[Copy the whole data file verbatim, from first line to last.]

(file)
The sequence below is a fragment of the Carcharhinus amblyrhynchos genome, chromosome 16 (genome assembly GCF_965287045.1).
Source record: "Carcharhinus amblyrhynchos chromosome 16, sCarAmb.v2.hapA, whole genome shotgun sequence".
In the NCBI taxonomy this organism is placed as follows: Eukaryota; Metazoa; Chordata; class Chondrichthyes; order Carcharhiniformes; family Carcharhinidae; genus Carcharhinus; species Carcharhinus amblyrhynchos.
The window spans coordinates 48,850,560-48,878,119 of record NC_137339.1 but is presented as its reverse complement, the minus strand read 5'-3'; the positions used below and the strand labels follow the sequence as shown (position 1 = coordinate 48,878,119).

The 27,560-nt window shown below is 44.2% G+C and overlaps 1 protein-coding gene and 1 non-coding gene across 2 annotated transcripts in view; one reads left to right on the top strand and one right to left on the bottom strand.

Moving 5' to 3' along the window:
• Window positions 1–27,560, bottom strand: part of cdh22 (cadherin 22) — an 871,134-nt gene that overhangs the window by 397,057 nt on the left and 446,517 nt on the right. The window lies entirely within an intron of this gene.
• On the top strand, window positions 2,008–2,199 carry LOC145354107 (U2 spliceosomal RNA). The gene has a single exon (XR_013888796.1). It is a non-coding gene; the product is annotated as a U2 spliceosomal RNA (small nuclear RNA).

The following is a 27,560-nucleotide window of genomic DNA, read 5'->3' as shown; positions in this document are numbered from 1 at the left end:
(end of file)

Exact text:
The sequence below is a fragment of the Carcharhinus amblyrhynchos genome, chromosome 16 (genome assembly GCF_965287045.1).
Source record: "Carcharhinus amblyrhynchos chromosome 16, sCarAmb.v2.hapA, whole genome shotgun sequence".
In the NCBI taxonomy this organism is placed as follows: Eukaryota; Metazoa; Chordata; class Chondrichthyes; order Carcharhiniformes; family Carcharhinidae; genus Carcharhinus; species Carcharhinus amblyrhynchos.
The window spans coordinates 48,850,560-48,878,119 of record NC_137339.1 but is presented as its reverse complement, the minus strand read 5'-3'; the positions used below and the strand labels follow the sequence as shown (position 1 = coordinate 48,878,119).

The 27,560-nt window shown below is 44.2% G+C and overlaps 1 protein-coding gene and 1 non-coding gene across 2 annotated transcripts in view; one reads left to right on the top strand and one right to left on the bottom strand.

Moving 5' to 3' along the window:
• Window positions 1–27,560, bottom strand: part of cdh22 (cadherin 22) — an 871,134-nt gene that overhangs the window by 397,057 nt on the left and 446,517 nt on the right. The window lies entirely within an intron of this gene.
• On the top strand, window positions 2,008–2,199 carry LOC145354107 (U2 spliceosomal RNA). The gene has a single exon (XR_013888796.1). It is a non-coding gene; the product is annotated as a U2 spliceosomal RNA (small nuclear RNA).

The following is a 27,560-nucleotide window of genomic DNA, read 5'->3' as shown; positions in this document are numbered from 1 at the left end: